JMIR Publications’ editorial policy recommends that authors adhere to applicable study design and reporting guidelines when preparing manuscripts for submission [13]. Authors should note that most reporting guidelines are strongly recommended, particularly because they can improve the quality, completeness, and organization of the presented work. At this time, JMIR Publications requires reporting checklists to be completed and supplied as multimedia appendices for randomized controlled trials without [14-16] or those with eHealth or mobile health components [17], systematic and scoping literature reviews across the portfolio, and Implementation Reports in JMIR Medical Informatics [18]. Although some medical journals have mandated the use of certain reporting guidelines and checklists, JMIR Publications recognizes that authors may have concerns about the additional burden that the formalized use of checklists may bring to the submission process. As such, JMIR Publications has chosen to begin recommending the use of ML reporting guidelines and will evaluate their benefits and gather feedback on implementation costs before considering more stringent requirements.

Regarding the reporting of prognostic and diagnostic ML studies, multiple directly relevant checklists have been developed. Klement and El Emam [19] have consolidated these guidelines and checklists into a single set that we refer to as the Consolidated Reporting of Machine Learning Studies (CREMLS) checklist. CREMLS serves as a reporting checklist for journals publishing research describing the development, evaluation, and application of ML models, including all JMIR Publications journals, which have officially adopted these guidelines. CREMLS was developed by identifying existing relevant reporting guidelines and checklists. The initial item list was identified through a structured literature review and expert curation, and then the quality of the methods used for their development was assessed to narrow them down to a high-quality subset. This high-quality item subset was further filtered to reveal those that meet specific inclusion and exclusion criteria. The resultant items were converted to guidelines and a checklist that was reviewed by the editorial board of JMIR AI, followed by a preliminary application to assess articles published in JMIR AI. The final checklist offers present-day best practices for high-quality reporting of studies using ML models.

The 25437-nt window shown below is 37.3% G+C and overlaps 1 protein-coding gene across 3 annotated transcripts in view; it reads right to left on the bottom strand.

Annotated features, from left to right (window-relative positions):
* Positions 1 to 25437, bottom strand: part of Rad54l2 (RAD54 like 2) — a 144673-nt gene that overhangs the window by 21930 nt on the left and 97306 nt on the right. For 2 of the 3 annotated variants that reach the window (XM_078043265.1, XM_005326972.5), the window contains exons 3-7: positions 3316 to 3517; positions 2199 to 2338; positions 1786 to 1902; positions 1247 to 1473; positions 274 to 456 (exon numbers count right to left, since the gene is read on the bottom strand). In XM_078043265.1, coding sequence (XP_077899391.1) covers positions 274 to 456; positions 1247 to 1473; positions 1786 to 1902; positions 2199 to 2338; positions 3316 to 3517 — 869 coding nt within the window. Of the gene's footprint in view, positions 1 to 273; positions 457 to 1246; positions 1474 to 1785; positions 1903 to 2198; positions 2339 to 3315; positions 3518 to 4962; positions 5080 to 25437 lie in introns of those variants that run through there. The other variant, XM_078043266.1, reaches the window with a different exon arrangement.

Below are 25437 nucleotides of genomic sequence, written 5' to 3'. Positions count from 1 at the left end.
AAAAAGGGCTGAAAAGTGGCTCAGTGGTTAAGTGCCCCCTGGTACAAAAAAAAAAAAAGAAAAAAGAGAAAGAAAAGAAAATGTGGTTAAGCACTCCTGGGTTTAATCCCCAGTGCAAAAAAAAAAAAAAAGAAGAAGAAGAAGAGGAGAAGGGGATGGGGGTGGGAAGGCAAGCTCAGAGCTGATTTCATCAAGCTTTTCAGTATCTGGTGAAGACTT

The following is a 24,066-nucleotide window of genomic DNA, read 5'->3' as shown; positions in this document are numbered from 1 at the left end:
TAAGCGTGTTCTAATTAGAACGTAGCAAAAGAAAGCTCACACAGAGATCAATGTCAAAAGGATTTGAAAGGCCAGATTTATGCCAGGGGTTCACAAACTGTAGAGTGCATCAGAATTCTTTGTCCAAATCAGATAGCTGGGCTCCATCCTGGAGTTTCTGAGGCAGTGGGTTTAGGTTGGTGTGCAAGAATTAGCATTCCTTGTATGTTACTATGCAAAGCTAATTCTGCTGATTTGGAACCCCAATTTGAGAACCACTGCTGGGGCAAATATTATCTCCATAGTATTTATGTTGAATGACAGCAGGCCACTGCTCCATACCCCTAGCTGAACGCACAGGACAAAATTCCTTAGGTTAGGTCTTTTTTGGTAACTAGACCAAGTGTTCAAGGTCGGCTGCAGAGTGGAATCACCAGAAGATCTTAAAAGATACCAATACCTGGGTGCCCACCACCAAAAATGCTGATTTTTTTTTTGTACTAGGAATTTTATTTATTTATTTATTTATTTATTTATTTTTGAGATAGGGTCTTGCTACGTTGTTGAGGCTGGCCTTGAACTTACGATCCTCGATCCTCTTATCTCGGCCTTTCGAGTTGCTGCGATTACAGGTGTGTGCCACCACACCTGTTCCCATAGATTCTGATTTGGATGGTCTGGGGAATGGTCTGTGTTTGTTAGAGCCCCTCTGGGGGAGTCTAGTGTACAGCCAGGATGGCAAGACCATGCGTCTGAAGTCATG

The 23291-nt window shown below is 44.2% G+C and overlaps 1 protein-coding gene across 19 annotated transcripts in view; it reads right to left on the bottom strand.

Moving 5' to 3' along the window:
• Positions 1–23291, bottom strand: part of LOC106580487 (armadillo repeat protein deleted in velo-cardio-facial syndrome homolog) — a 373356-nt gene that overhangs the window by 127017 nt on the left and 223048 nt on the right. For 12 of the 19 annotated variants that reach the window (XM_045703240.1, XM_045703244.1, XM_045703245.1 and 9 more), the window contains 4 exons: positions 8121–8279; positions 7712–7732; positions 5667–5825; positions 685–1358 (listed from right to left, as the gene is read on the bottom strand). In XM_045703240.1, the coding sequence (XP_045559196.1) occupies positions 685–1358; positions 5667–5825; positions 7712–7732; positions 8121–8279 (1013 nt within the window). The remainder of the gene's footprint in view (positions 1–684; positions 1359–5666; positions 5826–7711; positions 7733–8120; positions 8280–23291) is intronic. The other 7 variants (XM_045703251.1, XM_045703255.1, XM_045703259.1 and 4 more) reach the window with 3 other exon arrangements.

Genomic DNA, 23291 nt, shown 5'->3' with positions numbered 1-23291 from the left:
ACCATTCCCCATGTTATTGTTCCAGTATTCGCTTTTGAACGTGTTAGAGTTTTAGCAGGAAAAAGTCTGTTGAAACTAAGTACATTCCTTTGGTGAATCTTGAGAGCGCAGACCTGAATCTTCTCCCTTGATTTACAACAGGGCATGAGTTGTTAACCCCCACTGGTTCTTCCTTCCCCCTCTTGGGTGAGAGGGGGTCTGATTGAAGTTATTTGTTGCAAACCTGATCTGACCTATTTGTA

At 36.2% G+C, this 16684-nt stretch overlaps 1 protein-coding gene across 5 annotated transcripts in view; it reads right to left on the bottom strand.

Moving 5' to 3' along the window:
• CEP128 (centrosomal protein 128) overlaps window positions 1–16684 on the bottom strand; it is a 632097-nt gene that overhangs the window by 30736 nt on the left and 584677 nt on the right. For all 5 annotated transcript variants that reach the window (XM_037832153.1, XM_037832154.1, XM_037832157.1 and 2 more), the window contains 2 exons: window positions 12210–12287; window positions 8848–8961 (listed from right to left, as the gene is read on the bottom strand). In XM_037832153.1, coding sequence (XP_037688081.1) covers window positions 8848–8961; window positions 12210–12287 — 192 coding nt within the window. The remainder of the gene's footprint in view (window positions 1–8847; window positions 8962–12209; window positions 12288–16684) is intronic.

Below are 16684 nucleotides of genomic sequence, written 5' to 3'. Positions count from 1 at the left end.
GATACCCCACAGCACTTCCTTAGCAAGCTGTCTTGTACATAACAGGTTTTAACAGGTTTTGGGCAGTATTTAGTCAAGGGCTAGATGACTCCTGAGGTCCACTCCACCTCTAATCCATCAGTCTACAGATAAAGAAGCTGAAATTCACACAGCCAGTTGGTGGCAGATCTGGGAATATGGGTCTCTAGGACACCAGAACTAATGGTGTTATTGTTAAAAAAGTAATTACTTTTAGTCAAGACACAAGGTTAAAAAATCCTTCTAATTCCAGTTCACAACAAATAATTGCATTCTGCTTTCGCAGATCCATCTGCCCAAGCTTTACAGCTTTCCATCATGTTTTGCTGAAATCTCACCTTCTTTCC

Examples of the application of the CREMLS checklist are presented in Table 1. In doing so, we identified 7 articles published in JMIR Publications journals, which exemplify each checklist item. Note that not all of the items are relevant to each article, and some articles are particularly good examples of how to operationalize a checklist item.

Table 1. Illustration of how various articles published in JMIR Publications journals implement each of the CREMLS (Consolidated Reporting of Machine Learning Studies) checklist items.